GOP presidential candidate Newt Gingrich blasted the Congressional Budget Office on Monday in New Hampshire.
According to CNN Money, the Republican contender described the CBO as "a reactionary socialist institution which does not believe in economic growth, does not believe in innovation and does not believe in data that it has not internally generated."
The agency, which in its own words is "nonpartisan," is described on its own website as follows:
CBO's mandate is to provide the Congress with:
-Objective, nonpartisan, and timely analyses to aid in economic and budgetary decisions on the wide array of programs covered by the federal budget and
-The information and estimates required for the Congressional budget process.
Gingrich's comment drew criticism from various sources. Per CNN Money, "Douglas Holtz-Eakin, a former CBO director and Republican, called the Gingrich allegation 'ludicrous.'" Stan Collender, whom CNN describes as "a former Capitol Hill aide who worked for the House and Senate Budget Committees," had some harsh words for Gingrich, saying that the candidate "should know better, and he should be ashamed of himself." Collender called the CBO "bipartisan" and said they are "the best group as analysts I've ever met."
The Wall Street Journal reports that Gingrich "called for dismantling" the CBO. Per ThinkProgress, Gingrich also blasted the CBO last week when he said the agency "actually constrains what people are allowed to think."
Political Correction's Jamison Foser explains that Gingrich has not always been so critical of the CBO. Foser cites, among other examples, a 1995 press conference during which Gingrich discussed working on a balanced budget. "We did it honestly, using the Congressional Budget Office which was tough," said Gingrich. Foser also points to a Los Angeles Times story from 1995, also involving budget talks, in which Gingrich, who was Speaker of the House at the time, "declared that the agreement on the use of CBO numbers was a significant step." He is reported to have said, "There is absolute agreement that everything that will be discussed starting tomorrow will have been scored by CBO."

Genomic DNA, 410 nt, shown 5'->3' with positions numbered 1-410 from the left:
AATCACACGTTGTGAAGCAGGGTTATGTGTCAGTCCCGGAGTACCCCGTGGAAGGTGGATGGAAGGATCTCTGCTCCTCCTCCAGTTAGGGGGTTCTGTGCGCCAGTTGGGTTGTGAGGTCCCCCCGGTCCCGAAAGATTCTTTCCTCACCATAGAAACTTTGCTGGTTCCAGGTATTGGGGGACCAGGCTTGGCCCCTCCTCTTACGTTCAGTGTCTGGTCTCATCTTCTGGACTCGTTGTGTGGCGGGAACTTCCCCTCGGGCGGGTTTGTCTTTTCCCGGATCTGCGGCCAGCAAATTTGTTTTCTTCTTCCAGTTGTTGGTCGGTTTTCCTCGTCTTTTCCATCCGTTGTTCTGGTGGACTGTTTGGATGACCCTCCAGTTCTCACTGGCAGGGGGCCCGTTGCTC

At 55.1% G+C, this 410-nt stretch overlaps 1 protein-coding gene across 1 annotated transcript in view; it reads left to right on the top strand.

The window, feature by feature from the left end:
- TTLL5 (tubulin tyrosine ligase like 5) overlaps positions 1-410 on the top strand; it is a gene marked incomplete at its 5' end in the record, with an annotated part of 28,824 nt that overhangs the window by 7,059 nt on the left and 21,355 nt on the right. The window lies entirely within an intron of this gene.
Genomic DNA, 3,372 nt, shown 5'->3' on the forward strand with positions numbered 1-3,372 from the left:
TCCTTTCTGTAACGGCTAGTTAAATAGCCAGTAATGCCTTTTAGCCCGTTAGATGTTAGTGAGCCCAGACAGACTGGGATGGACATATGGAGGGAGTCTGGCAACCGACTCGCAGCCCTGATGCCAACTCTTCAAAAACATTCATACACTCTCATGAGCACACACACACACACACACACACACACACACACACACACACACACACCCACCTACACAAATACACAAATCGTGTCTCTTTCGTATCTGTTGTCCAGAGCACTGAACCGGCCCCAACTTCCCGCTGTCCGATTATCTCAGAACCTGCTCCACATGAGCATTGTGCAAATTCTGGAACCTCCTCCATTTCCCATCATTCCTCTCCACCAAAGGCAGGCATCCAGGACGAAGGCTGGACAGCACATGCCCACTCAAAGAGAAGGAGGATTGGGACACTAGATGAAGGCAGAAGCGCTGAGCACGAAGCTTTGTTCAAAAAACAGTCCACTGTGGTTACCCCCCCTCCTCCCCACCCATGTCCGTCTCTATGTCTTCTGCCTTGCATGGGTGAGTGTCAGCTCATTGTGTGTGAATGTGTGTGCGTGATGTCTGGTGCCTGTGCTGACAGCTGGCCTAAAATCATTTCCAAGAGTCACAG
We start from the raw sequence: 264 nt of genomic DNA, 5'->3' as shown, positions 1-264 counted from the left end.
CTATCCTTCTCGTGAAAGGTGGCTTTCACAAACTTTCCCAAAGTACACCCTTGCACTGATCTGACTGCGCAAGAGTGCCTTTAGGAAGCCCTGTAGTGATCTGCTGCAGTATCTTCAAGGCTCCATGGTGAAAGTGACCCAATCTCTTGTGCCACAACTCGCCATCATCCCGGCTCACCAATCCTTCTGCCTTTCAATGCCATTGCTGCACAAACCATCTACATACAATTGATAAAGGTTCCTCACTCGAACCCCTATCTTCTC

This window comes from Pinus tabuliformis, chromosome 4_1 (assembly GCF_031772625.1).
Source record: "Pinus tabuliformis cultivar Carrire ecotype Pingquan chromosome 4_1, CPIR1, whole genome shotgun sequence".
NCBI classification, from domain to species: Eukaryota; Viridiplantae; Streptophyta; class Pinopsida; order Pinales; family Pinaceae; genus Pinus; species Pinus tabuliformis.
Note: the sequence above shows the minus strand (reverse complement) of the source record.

Gingrich did not reserve the "socialist" label for the CBO. As HuffPost's Jon Ward reports, the GOP candidate also took a jab at his rival Mitt Romney by arguing in a proposal released on Monday that health care mandates at the state or federal level lead to "socialized medicine."
Gingrich's CBO criticism comes on the same day that he proposed his alternative plan to Social Security. AP reports:
MANCHESTER, N.H. -- Republican presidential contender Newt Gingrich on Monday proposed allowing younger workers still decades away from retirement to bypass Social Security and instead choose private investment accounts that would be subject to stock market gyrations.
The former House speaker, who has risen in the polls, would allow younger workers to take their share of the payroll tax that funds Social Security and put it in a private account.
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